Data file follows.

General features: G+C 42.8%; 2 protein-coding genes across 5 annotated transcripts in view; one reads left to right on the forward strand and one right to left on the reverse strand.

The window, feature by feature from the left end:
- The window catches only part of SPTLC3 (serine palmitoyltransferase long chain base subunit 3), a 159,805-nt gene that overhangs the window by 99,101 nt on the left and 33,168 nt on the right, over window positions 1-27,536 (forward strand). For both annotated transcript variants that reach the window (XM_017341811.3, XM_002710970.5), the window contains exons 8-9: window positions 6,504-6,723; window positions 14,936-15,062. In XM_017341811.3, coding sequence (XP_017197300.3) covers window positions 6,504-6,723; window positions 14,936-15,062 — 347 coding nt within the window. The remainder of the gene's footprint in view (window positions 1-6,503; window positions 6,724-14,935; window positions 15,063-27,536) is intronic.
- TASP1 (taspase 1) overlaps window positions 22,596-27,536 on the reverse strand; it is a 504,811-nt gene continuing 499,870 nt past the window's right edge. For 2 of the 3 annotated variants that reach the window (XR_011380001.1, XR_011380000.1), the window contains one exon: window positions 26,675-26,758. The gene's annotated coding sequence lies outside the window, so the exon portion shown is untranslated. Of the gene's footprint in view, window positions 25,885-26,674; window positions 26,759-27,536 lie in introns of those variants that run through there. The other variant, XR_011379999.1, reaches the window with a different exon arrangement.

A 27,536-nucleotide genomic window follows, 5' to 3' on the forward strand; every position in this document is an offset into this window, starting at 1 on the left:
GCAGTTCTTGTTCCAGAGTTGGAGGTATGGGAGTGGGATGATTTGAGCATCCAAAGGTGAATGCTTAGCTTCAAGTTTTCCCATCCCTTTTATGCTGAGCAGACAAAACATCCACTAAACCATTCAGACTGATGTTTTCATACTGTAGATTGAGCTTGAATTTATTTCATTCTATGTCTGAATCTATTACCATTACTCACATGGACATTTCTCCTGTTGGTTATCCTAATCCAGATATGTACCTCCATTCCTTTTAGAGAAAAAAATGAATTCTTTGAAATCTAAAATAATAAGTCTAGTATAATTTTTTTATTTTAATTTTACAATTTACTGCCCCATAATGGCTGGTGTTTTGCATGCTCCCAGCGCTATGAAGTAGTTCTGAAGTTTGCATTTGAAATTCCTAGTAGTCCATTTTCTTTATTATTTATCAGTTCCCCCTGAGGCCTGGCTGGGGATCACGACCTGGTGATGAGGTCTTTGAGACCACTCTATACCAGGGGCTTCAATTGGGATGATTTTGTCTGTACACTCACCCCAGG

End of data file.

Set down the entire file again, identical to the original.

General features: G+C 42.8%; 2 protein-coding genes across 5 annotated transcripts in view; one reads left to right on the forward strand and one right to left on the reverse strand.

The window, feature by feature from the left end:
- The window catches only part of SPTLC3 (serine palmitoyltransferase long chain base subunit 3), a 159,805-nt gene that overhangs the window by 99,101 nt on the left and 33,168 nt on the right, over window positions 1-27,536 (forward strand). For both annotated transcript variants that reach the window (XM_017341811.3, XM_002710970.5), the window contains exons 8-9: window positions 6,504-6,723; window positions 14,936-15,062. In XM_017341811.3, coding sequence (XP_017197300.3) covers window positions 6,504-6,723; window positions 14,936-15,062 — 347 coding nt within the window. The remainder of the gene's footprint in view (window positions 1-6,503; window positions 6,724-14,935; window positions 15,063-27,536) is intronic.
- TASP1 (taspase 1) overlaps window positions 22,596-27,536 on the reverse strand; it is a 504,811-nt gene continuing 499,870 nt past the window's right edge. For 2 of the 3 annotated variants that reach the window (XR_011380001.1, XR_011380000.1), the window contains one exon: window positions 26,675-26,758. The gene's annotated coding sequence lies outside the window, so the exon portion shown is untranslated. Of the gene's footprint in view, window positions 25,885-26,674; window positions 26,759-27,536 lie in introns of those variants that run through there. The other variant, XR_011379999.1, reaches the window with a different exon arrangement.

A 27,536-nucleotide genomic window follows, 5' to 3' on the forward strand; every position in this document is an offset into this window, starting at 1 on the left:
GCAGTTCTTGTTCCAGAGTTGGAGGTATGGGAGTGGGATGATTTGAGCATCCAAAGGTGAATGCTTAGCTTCAAGTTTTCCCATCCCTTTTATGCTGAGCAGACAAAACATCCACTAAACCATTCAGACTGATGTTTTCATACTGTAGATTGAGCTTGAATTTATTTCATTCTATGTCTGAATCTATTACCATTACTCACATGGACATTTCTCCTGTTGGTTATCCTAATCCAGATATGTACCTCCATTCCTTTTAGAGAAAAAAATGAATTCTTTGAAATCTAAAATAATAAGTCTAGTATAATTTTTTTATTTTAATTTTACAATTTACTGCCCCATAATGGCTGGTGTTTTGCATGCTCCCAGCGCTATGAAGTAGTTCTGAAGTTTGCATTTGAAATTCCTAGTAGTCCATTTTCTTTATTATTTATCAGTTCCCCCTGAGGCCTGGCTGGGGATCACGACCTGGTGATGAGGTCTTTGAGACCACTCTATACCAGGGGCTTCAATTGGGATGATTTTGTCTGTACACTCACCCCAGG